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funcparserlib FAQ

Frequently asked questions related to funcparserlib.

1. Why did my parser enter an infinite loop?

Because the grammar you've defined allows infinite empty sequences. It's a general pitfall of grammar rules and it must be avoided. Let's explain why this may happen.

A universally successful parser is a parser that may consume no token from the input sequence returning a value without raising NoParseError. It still may consume some tokens and return values, but when it cannot, it just returns a value, not an error.

The basic parser combinators that return parsers having this property are pure, maybe, and many:

  • A result of pure always returns its argument without even accessing the input sequence
  • A result of maybe always returns either a parsing result or None
  • A result of many always returns a list (maybe the empty one)

By using these combinators for composing parsers you can (and you have done this actually!) create your own universally successful parsers.

One more fact. Given some parser p, the many combinator returns a parser q that applies p to the input sequence unless p fails with NoParseError.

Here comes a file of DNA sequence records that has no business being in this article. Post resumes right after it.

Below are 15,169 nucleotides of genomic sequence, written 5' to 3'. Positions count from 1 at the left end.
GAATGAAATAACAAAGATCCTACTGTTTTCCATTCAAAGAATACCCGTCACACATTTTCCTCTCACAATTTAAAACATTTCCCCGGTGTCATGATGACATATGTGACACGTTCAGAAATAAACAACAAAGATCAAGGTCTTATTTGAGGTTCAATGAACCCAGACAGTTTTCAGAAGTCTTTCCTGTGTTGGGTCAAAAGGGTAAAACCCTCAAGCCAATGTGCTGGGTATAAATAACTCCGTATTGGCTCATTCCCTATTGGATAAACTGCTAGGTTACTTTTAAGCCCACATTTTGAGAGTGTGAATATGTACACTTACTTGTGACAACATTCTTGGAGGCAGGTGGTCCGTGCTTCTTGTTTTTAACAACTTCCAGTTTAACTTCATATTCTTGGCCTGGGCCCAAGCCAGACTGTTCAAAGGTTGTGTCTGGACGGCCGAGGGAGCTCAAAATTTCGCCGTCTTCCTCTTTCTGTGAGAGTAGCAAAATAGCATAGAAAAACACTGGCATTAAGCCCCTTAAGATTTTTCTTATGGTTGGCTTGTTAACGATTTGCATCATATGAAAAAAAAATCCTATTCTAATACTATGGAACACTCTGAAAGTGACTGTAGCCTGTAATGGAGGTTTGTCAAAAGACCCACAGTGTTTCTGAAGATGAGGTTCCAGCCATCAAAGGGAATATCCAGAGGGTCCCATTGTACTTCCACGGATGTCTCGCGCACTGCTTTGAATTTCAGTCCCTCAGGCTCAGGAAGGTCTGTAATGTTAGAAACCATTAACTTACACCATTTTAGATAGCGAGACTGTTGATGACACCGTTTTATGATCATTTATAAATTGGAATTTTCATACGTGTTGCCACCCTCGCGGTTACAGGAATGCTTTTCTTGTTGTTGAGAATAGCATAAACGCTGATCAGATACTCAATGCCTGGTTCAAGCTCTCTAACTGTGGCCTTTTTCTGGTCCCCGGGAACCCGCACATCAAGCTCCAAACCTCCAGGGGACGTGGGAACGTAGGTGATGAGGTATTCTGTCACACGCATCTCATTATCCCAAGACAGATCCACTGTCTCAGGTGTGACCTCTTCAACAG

So we can deduce that, given a universally successful parser, many returns a parser that may apply it to the input forever. This is the cause of an infinite loop.

You must not pass a universally successful parser to the many combinator.

Consider the following parsers:

from funcparserlib.parser import a, many, maybe, pure

const = lambda x: lambda _: x
x = a('x')

p1 = maybe(x)
p2 = many(p1)
p3 = maybe(x) + x
p4 = many(p3)
p5 = x | many(x)
p6 = many(p5)
p7 = x + many(p4)
p8 = x >> const(True)
p9 = pure(True)

Here p1, p2, p4, p5, p6, and p9 are universally successful parsers while p3, p7, and p8 are is not. Parsers p2, p6, and p7 may enter an infinite loop, while others cannot. Just apply the statements we have made above to these parsers to figure out why.